It may shock some travelers to realize that prostitution is not only common in many parts of the world—it’s completely legal. Heck, it’s technically legal in the US (looking at you, Nevada). Prostitution is a complicated topic with a lot of strong opinions on both sides, but as far as prostitution and traveling go, it’s better to be informed about the risks and realities involved in the world’s oldest profession.
The information on prostitution is actually pretty cut and dried. People all over the world visit prostitutes whether they’re legal or not. But when prostitution is legalized both the sex workers and their clients enjoy safer workplaces and lower rates of STI and HIV infection.
Here’s what you might want to know about HIV Infection.
Several studies show that legalizing prostitution leads to better, safer working conditions for sex workers and their clients. Regulating sex work leads to a dramatic drop in human trafficking, STI and HIV infection rates, physical violence, and the darker side of prostitution—like child prostitution and the drug trade. Sex workers around the world (including the US) are fighting for legalization to acquire the same protections that sex workers in places like Amsterdam and New Zealand have. (And yes, prostitution is completely legal in New Zealand as of 2014).
Even Amnesty International, the United Nations, and the World Health Organization have all called for the decriminalization of prostitution. So, argue with those experts if you disagree.
Even in places where it’s legal, you should still be cautious of abiding by the rules. While living in Madagascar, for example, I learned it was common for foreign men (mostly French and Italian) to travel to Madagascar to have sex with local women. Although legal, it wasn’t well regulated and underage girls were too often taken advantage of and involved in this industry. In most hotels, you would see public service announcement posters warning about underage sex workers and encouraging travelers to check their sex partner’s ID to verify their age.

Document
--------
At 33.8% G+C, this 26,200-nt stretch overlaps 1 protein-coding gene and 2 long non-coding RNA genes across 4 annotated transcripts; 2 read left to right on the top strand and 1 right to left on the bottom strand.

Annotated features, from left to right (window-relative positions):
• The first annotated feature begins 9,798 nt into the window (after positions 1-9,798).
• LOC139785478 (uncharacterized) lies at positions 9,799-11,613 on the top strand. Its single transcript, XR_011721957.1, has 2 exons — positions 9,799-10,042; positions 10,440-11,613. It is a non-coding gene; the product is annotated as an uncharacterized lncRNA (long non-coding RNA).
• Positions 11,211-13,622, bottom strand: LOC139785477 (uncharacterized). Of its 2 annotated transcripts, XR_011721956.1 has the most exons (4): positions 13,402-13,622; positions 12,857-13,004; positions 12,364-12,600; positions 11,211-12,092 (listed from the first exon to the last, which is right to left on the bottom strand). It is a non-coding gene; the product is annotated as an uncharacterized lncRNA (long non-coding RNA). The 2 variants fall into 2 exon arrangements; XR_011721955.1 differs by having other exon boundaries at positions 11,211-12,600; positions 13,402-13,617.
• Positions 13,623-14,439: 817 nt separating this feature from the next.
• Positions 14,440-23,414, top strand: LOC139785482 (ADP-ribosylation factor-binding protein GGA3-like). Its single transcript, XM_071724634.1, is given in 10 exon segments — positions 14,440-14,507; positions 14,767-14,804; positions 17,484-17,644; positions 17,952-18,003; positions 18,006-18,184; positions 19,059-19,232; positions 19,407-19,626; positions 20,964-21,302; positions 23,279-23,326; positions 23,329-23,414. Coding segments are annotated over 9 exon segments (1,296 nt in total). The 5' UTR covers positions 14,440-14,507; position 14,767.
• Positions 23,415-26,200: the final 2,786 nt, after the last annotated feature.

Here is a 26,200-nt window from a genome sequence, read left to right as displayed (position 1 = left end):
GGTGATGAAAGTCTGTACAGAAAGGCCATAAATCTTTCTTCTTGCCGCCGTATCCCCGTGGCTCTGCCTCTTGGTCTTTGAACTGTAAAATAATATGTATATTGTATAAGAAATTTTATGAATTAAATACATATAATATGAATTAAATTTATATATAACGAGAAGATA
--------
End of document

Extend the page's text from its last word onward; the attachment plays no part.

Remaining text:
Legality aside, getting involved in prostitution is an ethically hairy act. In Madagascar’s case, it’s not well regulated and carries a skewed (global) power dynamic.
If you intend to visit a brothel or “massage parlor” only do so in countries where the practice is legal (obviously), and at regulated establishments. Soliciting street prostitutes or unregulated brothels not only promotes unsafe working conditions and underage prostitution, but exposes you to additional risks. Using regulated establishments will dramatically decrease your risk of contracting any STIs, as registered sex workers are routinely tested for HIV and STIs.
Prostitution Within the LGBTQI+ Community
Sex workers have been a long standing part of our community so I think it’s really important to have a discussion about what it means to engage with sex workers when abroad. First off, there are certainly countries where sex work is legalized, regulated, and even LGBTQ-oriented as well. In such countries, it’s common sense then to keep to the system for the sake of your health, safety, and criminal record. When we enter in countries with anti-LGBTQ and/or anti-prositution laws, it becomes a whole different ball game.
Whether you support or are against the criminalization of prostitution, it’s important to remember that LGBTQ individuals, and adolescents, are disproportionately represented in sex trafficking, and can’t be separated from ethical discussions around LGBTQ sex work. Also, often times, unregulated sex work can come in the form of solicitations on dating apps, which especially in countries with anti-LGBTQ/prostitution laws can be a risk to your health and life. In other words, it’s best to not play with fire in countries that can throw you in jail for trying and to keep such fantasies confined to where sex work is regulated and most importantly where sex workers are respected.